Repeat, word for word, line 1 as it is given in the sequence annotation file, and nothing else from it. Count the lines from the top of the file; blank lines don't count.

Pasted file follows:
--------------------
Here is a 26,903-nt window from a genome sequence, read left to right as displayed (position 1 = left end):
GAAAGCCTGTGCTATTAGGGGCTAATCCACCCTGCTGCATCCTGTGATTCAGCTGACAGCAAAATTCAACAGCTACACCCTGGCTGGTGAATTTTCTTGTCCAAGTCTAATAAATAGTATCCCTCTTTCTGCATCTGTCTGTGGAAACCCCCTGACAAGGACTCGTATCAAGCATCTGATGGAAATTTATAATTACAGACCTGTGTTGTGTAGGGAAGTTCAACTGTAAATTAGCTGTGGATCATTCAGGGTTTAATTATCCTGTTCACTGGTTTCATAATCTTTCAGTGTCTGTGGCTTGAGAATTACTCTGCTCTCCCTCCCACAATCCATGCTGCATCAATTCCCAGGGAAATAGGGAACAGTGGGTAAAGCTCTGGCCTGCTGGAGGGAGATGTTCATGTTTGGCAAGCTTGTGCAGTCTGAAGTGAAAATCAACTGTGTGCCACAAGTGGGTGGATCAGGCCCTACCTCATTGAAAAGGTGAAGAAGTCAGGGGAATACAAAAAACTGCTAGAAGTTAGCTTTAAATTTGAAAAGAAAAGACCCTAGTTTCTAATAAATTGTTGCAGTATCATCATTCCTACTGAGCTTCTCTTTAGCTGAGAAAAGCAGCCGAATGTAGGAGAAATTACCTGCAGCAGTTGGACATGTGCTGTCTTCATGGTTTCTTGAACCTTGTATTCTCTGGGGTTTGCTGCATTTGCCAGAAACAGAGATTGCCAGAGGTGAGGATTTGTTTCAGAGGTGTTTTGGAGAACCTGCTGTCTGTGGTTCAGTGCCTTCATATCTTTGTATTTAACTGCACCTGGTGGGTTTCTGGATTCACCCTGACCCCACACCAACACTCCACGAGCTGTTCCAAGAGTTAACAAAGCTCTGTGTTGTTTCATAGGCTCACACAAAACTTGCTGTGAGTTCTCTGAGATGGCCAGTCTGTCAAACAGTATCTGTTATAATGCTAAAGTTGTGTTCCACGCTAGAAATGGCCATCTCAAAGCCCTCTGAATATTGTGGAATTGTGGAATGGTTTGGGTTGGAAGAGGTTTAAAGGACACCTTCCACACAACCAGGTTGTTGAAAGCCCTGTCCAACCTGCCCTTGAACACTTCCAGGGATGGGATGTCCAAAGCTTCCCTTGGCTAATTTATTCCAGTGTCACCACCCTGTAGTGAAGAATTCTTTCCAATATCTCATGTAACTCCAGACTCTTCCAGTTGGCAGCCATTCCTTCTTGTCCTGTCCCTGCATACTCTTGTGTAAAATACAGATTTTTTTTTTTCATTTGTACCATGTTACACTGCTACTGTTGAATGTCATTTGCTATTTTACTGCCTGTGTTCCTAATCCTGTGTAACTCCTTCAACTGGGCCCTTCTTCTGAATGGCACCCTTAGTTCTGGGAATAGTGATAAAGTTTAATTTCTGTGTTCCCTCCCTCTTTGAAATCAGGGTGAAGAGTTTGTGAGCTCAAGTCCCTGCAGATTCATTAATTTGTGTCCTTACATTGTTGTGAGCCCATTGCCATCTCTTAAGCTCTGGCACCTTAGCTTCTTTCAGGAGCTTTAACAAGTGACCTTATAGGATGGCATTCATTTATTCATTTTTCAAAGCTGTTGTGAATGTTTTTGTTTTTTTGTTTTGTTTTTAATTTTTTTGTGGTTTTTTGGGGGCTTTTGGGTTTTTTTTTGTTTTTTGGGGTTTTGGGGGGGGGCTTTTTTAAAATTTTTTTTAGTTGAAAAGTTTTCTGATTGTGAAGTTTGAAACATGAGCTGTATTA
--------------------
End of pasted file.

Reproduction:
Here is a 26,903-nt window from a genome sequence, read left to right as displayed (position 1 = left end):